Next, in our lower left of the two-by-two grid, is a spiral galaxy like our own Milky Way, known as Messier 74. Shown face-on from our vantage point on Earth, the galaxy's sparkling arms spiral out from a bright white core. The core appears vibrant and alive, and crackles with lightening-like, pale blue light. Glowing, high-energy stars in purple, white, and orange, dot the lengths of the spiraling arms. Webs of murky dust crisscross the space between the curving silver blue arms, also known as dust lanes.

At our upper right of the two-by-two grid is another spiral galaxy called NGC 1672. Also shown face on, this spiral galaxy has two major arms curving away from the bright swirling light at its core. One arm extends to our lower left with a gentle upward curve. The other extends to our upper right with a curve reminiscent of a question mark. Both arms have a cloudy, silver blue quality, and are dotted with bright white and purple stars of varying sizes. In this galaxy, categorized as a "barred" spiral, the arms don’t appear to reach the bright core. The space around the bright pinkish core is a swirl of murky, pale silver cloud.

Finally, at our lower right of the two-by-two grid, is the Eagle Nebula, often referred to as the "Pillars of Creation". Here, tall columns of gray gas and dust emerge from the bottom edge of the image, stretching toward our upper right. Backed by dark orange mist, the cloudy gray columns are surrounded by dozens of soft, glowing, pink and purple dots; massive stars emitting enormous amounts of X-rays. The shapes, hints of movement, and colors in this composite rendering create a dream-like image. The misty orange background suggests a dusky sky, and the glowing pink and purple stars resemble fireflies. Churning with turbulent gas and dust, the columns lean to our right with small offshoots pointing in the same direction. These details evoke an image of yearning cloud creatures at dusk, pointing at something just out of frame.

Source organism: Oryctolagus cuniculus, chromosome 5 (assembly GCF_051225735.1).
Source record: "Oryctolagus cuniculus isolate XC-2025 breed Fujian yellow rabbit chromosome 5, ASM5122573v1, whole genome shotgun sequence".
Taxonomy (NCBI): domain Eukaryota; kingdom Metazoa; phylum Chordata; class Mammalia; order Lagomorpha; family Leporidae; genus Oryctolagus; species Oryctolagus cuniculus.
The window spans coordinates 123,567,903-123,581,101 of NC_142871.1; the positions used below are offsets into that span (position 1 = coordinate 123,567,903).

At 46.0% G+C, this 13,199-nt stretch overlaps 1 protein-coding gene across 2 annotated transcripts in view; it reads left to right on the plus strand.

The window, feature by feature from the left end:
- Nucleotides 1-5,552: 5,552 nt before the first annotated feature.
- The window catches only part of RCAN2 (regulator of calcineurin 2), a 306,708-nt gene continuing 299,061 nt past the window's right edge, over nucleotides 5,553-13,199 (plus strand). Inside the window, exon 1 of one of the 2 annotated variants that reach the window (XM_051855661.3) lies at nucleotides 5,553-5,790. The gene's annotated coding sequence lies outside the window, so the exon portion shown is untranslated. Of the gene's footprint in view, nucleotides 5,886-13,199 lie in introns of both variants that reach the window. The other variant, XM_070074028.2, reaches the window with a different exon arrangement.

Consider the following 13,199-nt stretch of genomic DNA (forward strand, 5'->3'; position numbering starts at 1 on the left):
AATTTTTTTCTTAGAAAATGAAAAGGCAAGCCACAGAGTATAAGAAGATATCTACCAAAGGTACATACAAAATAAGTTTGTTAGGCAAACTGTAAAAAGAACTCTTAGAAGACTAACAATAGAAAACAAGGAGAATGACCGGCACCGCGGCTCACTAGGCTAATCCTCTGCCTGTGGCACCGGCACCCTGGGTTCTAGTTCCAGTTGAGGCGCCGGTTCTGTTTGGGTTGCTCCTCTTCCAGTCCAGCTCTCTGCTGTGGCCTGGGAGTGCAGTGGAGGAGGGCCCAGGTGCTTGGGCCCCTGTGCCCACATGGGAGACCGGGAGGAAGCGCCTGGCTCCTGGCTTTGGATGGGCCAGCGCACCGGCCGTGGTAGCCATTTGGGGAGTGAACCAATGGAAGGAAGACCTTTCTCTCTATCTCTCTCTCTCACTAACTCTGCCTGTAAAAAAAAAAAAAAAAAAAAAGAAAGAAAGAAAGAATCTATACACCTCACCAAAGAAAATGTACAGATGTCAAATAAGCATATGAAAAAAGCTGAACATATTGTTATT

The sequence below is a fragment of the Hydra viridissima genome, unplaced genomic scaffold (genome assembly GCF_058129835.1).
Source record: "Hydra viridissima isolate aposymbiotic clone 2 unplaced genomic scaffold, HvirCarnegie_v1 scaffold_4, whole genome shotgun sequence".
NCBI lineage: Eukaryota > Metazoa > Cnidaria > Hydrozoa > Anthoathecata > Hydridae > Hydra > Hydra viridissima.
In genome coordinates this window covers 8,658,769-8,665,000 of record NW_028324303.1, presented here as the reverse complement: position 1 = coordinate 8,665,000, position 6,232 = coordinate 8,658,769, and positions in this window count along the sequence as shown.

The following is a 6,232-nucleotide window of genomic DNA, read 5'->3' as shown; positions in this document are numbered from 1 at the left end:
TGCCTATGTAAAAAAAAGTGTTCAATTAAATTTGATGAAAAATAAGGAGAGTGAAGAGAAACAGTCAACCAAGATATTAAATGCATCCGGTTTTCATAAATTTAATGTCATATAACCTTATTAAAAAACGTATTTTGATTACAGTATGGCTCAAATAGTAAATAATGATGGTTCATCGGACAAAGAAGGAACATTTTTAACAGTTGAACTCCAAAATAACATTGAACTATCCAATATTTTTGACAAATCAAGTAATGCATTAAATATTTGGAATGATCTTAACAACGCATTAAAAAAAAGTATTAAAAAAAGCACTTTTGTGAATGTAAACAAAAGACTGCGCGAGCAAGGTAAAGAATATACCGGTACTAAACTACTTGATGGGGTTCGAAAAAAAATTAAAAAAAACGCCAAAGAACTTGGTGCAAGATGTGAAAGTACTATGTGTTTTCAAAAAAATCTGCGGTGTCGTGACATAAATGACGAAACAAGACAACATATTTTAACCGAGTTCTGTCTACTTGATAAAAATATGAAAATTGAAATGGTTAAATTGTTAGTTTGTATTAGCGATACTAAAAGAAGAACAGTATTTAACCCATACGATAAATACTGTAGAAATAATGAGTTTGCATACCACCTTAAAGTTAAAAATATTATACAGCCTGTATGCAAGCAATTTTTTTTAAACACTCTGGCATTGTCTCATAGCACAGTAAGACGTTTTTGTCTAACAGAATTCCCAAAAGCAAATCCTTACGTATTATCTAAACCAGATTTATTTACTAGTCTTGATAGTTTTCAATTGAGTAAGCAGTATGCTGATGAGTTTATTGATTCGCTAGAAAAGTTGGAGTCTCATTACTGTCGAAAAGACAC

Fast Facts for NGC 346:
Credit:   X-ray: NASA/CXC/SAO; IR/Optical: NASA/ESA/CSA/STScI, NASA/ESA/STScI; IR/Optical/X-ray overlay: NASA/JPL/CalTech/Spitzer, ESO; ESA/XMM-Newton; Image Processing: L. Frattare, J. Major, and K. Arcand
Release Date:  May 23, 2023
Scale:  Image is about 3.8 arcmin (220 light-years) across
Category  Normal Stars & Star Clusters
Coordinates (J2000):   RA 00h 59m 05.1s | -72° 10' 33.2"
Constellation:  Tucana
Observation Date(s):  May 15, 2001
Observation Time:  27 hours 25 minutes (1 day 3 hours 25 minutes)
Obs. IDs:  1881
Instrument:  ACIS
Color Code:  X-ray: purple; IR/Optical: red, green, blue; IR/Optical/X-ray overlay: red, green, blue